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Bracing for Still More Cuts:

Education Budget Outlook Grows Dimmer

By Tahir Ahad (TSS), Adonai Mack and Brett McFadden (ACSA) - June 5, 2009

In what has become a nightmare situation for educators, additional developments occurred this week that essentially solidify the likelihood of another round of possible reductions in the state budget, and virtually assure more cuts in 2009-10.  These reductions will be in addition to those that were implemented this past February.   

The size of the cuts

The size of these additional reductions are enormous, especially when factored with the total reductions K-adult programs will incur over a two-year period.  Last February’s 2008-09 and 2009-10 reductions amounted to over $5.15 billion, or roughly $860 per student.  Now lawmakers are considering another round of reductions and further cuts in 2009-10.  The total for this second round could be $6 billion, or nearly $1,000 per student. (Note that the actually per ADA reduction felt by Local Educational Agencies, or LEAs, will be lower since this figure includes possible apportionment shifts).

What is driving this?

A number of factors are behind this latest round of education cuts:

Economic:  The state’s economic condition continues to worsen.  California has been disproportionately impacted by this recession.  While there is evidence that national economic conditions are beginning to bottom out, state economic forecasts at UCLA and UC Santa Barbara indicate that California’s economic situation will remain dim well into 2010-11.  Statewide unemployment is now slightly above 11% with many regions experiencing levels not seen since the Great Depression.  Some analysts predict that state unemployment levels will continue to increase before peaking at the end of 2009-10.

Political:  The fallout from the defeat of the May 19 ballot initiatives means that additional taxes (above that of the temporary two-year measures agreed to last February) are largely off the table.  The six Republican legislators that agreed to last February’s budget package have lost their leadership jobs and become persona-non-grata in their own party.  No remaining Republican lawmaker will vote for substantial tax increases.  Consequently, Democratic lawmakers have even changed their tune.  Legislative discussions are now focused on the cut side of the equation rather than on raising new revenues.  For the time being, conservatives appear to have won this round of the ideological “tax and spend” debate.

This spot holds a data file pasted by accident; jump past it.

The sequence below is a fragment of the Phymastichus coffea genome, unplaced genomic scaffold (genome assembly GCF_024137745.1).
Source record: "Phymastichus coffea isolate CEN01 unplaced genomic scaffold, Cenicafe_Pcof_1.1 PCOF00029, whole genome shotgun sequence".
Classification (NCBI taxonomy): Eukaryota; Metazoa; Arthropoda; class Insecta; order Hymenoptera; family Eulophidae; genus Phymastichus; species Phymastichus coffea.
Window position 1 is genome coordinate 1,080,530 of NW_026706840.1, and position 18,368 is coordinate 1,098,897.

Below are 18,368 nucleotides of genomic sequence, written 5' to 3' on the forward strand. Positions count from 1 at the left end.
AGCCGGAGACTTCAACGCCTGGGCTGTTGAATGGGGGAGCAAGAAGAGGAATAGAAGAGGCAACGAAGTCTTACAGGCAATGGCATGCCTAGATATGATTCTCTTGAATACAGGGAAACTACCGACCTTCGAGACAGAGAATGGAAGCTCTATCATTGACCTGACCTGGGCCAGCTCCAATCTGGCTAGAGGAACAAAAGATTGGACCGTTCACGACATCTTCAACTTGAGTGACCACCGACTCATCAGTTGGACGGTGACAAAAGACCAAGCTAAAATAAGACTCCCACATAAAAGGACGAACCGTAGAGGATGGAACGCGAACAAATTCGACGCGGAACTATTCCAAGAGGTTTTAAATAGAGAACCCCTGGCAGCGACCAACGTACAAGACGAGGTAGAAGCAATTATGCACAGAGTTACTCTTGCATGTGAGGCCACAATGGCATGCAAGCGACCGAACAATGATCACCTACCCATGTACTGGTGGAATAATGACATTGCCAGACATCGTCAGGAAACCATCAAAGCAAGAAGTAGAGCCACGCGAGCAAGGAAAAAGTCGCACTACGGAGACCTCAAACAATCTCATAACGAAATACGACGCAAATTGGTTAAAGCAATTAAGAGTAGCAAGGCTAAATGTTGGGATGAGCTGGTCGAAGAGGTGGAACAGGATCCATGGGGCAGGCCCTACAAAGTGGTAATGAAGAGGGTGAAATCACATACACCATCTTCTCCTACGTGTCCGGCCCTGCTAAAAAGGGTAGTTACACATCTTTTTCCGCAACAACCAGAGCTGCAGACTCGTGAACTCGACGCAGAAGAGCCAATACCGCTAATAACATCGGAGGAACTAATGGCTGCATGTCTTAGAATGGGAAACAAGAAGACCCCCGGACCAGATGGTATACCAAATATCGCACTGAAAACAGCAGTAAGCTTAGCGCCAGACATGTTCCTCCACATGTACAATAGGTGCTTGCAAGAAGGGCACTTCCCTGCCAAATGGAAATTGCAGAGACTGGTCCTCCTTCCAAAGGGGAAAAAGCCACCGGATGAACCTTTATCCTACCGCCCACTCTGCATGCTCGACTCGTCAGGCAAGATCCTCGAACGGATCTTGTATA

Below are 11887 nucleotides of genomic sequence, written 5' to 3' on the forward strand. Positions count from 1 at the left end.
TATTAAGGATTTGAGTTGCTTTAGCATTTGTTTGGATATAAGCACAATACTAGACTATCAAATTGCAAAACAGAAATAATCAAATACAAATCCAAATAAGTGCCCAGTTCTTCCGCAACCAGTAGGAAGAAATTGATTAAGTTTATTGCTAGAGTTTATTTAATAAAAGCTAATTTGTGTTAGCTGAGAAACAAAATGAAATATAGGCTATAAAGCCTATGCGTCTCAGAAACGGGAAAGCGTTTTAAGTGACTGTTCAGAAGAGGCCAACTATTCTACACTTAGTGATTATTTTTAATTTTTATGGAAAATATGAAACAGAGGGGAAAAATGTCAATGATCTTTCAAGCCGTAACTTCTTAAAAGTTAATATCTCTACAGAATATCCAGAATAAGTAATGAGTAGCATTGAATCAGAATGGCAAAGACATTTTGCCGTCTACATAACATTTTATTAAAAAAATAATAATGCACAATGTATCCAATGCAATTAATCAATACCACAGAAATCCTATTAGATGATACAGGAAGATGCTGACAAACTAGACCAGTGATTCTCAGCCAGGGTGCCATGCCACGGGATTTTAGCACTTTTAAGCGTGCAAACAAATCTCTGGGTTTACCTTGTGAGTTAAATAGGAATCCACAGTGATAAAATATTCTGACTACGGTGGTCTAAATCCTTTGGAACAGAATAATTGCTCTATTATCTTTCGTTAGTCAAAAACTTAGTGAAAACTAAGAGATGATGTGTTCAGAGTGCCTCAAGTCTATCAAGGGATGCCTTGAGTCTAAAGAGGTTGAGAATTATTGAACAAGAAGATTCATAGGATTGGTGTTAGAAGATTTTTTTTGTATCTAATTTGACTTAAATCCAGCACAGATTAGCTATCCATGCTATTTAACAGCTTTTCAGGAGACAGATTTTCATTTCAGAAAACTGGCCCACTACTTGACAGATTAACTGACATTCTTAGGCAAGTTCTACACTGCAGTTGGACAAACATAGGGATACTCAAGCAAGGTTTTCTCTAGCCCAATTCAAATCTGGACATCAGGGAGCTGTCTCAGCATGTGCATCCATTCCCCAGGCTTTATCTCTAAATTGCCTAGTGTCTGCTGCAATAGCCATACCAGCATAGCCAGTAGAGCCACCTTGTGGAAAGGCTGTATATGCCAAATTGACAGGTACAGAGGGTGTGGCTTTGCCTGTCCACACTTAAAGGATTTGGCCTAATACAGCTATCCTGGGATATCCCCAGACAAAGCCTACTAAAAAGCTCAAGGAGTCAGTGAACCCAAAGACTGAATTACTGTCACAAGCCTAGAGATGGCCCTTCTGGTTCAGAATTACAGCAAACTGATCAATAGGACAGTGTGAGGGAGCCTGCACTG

Revenues and Proposition 98:  Lower economic output results in lower tax revenues.  The state’s Department of Finance reports that overall state tax revenues are down more than 27% over a two-year period.  We have not seen this degree of revenue decline since the 1930s.  Since Proposition 98 is directly linked to state economic performance, the Minimum Guarantee continues to drop precipitously in both the current and budget years.  The Proposition 98 guarantee has dropped so fast, and at such a rate, that its decline has allowed state lawmakers and the governor to whack education at unprecedented amounts without having to suspend the Minimum Guarantee.

State’s cash flow:  The state’s cash condition is at emergency levels.  The State Controller estimates the state will run out of sufficient cash to meet obligations by the end of this month, perhaps early July.  The state’s borrowing capacity is even more restricted than it was earlier this year.  As a result, the cash flow situation will be the hammer that drives a June or early July budget revision adoption.

Federal MOE (Maintenance of Effort) question answered:  A final blow this week was the Obama administration’s approval of California’s revised application for federal stimulus money.  The revised application clears the way for the state to cut education spending by the amount outlined above without jeopardizing federal maintenance of effort requirements spelled out in the federal stimulus requirements.  Schwarzenegger finance officials stated several weeks ago that they made a mistake in assigning $2 billion in state education spending to 2005-06 when it should have supposedly been spent in 2006-07.  While timing of this mistake was suspiciously fortuitous for the governor, the federal Department of Education approved it, thereby clearing the way to reduce state education spending without losing federal stimulus money.